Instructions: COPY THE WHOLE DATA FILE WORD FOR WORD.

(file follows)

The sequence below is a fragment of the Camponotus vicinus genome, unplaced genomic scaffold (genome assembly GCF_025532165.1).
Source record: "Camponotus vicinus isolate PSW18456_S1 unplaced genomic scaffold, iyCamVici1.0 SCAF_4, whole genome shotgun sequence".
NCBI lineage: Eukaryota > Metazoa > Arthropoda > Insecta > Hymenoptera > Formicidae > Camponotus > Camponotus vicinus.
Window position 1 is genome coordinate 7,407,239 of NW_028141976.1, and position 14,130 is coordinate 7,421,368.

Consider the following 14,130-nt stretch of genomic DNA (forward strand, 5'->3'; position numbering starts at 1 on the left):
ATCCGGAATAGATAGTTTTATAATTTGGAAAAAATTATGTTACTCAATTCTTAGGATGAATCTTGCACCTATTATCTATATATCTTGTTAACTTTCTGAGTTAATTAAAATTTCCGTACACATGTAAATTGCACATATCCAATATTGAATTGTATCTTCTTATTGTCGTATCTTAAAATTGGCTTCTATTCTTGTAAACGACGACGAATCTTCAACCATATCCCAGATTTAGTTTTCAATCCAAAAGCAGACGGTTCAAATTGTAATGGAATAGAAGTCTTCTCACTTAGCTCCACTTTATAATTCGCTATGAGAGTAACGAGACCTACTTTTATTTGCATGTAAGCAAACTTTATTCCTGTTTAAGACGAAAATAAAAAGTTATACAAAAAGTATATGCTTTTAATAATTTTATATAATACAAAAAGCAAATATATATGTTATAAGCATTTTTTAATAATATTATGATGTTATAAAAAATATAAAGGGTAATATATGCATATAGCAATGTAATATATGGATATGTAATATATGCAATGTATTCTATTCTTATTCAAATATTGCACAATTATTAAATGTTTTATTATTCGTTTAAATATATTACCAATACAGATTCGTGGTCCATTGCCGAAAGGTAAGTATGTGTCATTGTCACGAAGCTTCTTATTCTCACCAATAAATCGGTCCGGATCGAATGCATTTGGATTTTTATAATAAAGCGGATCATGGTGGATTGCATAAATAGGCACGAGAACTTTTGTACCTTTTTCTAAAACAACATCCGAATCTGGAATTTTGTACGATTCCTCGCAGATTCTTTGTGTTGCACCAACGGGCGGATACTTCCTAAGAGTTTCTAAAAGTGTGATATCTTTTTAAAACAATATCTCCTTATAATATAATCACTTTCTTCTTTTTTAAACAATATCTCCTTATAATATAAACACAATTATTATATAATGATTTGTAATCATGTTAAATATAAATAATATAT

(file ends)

The sequence below is a fragment of the Camponotus vicinus genome, unplaced genomic scaffold (genome assembly GCF_025532165.1).
Source record: "Camponotus vicinus isolate PSW18456_S1 unplaced genomic scaffold, iyCamVici1.0 SCAF_4, whole genome shotgun sequence".
NCBI lineage: Eukaryota > Metazoa > Arthropoda > Insecta > Hymenoptera > Formicidae > Camponotus > Camponotus vicinus.
Window position 1 is genome coordinate 7,407,239 of NW_028141976.1, and position 14,130 is coordinate 7,421,368.

Consider the following 14,130-nt stretch of genomic DNA (forward strand, 5'->3'; position numbering starts at 1 on the left):
ATCCGGAATAGATAGTTTTATAATTTGGAAAAAATTATGTTACTCAATTCTTAGGATGAATCTTGCACCTATTATCTATATATCTTGTTAACTTTCTGAGTTAATTAAAATTTCCGTACACATGTAAATTGCACATATCCAATATTGAATTGTATCTTCTTATTGTCGTATCTTAAAATTGGCTTCTATTCTTGTAAACGACGACGAATCTTCAACCATATCCCAGATTTAGTTTTCAATCCAAAAGCAGACGGTTCAAATTGTAATGGAATAGAAGTCTTCTCACTTAGCTCCACTTTATAATTCGCTATGAGAGTAACGAGACCTACTTTTATTTGCATGTAAGCAAACTTTATTCCTGTTTAAGACGAAAATAAAAAGTTATACAAAAAGTATATGCTTTTAATAATTTTATATAATACAAAAAGCAAATATATATGTTATAAGCATTTTTTAATAATATTATGATGTTATAAAAAATATAAAGGGTAATATATGCATATAGCAATGTAATATATGGATATGTAATATATGCAATGTATTCTATTCTTATTCAAATATTGCACAATTATTAAATGTTTTATTATTCGTTTAAATATATTACCAATACAGATTCGTGGTCCATTGCCGAAAGGTAAGTATGTGTCATTGTCACGAAGCTTCTTATTCTCACCAATAAATCGGTCCGGATCGAATGCATTTGGATTTTTATAATAAAGCGGATCATGGTGGATTGCATAAATAGGCACGAGAACTTTTGTACCTTTTTCTAAAACAACATCCGAATCTGGAATTTTGTACGATTCCTCGCAGATTCTTTGTGTTGCACCAACGGGCGGATACTTCCTAAGAGTTTCTAAAAGTGTGATATCTTTTTAAAACAATATCTCCTTATAATATAATCACTTTCTTCTTTTTTAAACAATATCTCCTTATAATATAAACACAATTATTATATAATGATTTGTAATCATGTTAAATATAAATAATATAT